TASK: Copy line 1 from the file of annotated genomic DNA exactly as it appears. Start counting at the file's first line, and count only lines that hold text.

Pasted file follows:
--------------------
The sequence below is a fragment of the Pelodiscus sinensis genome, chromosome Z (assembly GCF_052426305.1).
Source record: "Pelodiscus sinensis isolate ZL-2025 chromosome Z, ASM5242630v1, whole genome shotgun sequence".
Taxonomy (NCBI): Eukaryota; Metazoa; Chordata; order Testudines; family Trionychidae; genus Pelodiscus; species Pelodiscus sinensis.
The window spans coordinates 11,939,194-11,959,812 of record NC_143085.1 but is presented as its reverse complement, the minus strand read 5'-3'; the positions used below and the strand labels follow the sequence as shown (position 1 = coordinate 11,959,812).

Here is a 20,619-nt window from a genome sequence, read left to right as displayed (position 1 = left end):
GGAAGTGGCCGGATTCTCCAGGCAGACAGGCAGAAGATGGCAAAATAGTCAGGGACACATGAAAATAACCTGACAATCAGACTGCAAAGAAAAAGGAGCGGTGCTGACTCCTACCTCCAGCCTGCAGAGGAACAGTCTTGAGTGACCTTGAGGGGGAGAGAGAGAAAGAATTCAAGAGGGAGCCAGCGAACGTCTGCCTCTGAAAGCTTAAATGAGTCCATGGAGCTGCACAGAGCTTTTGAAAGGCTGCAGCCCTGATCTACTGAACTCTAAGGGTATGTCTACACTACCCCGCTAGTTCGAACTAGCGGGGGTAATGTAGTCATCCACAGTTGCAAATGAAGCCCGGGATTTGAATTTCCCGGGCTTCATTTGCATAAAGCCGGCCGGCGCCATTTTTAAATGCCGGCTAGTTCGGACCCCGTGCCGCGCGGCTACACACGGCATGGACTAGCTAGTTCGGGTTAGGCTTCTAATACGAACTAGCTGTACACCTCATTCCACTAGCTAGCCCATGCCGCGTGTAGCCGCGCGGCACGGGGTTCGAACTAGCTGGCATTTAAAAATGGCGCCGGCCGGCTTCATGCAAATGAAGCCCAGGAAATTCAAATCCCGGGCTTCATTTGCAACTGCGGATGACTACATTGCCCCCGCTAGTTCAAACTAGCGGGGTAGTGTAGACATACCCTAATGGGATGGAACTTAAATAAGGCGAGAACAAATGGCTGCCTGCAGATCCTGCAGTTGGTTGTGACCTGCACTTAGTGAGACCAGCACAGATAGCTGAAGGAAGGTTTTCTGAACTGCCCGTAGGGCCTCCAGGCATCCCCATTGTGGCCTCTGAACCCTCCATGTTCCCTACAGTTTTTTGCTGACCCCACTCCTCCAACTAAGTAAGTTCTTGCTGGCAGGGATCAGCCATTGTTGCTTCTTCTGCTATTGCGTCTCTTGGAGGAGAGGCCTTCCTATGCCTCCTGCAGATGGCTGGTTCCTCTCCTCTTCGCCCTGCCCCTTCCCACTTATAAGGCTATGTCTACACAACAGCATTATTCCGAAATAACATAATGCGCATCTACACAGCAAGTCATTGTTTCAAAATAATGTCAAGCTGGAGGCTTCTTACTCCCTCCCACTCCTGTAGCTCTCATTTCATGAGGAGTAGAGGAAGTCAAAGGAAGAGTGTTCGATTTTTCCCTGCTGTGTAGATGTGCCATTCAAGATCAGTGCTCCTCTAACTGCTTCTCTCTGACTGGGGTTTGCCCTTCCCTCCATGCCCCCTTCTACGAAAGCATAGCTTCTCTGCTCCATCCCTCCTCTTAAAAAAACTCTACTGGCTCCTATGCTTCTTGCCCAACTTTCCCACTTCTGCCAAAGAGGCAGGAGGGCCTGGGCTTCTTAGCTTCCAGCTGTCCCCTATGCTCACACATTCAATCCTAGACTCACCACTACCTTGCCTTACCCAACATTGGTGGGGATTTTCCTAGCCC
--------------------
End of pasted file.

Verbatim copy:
The sequence below is a fragment of the Pelodiscus sinensis genome, chromosome Z (assembly GCF_052426305.1).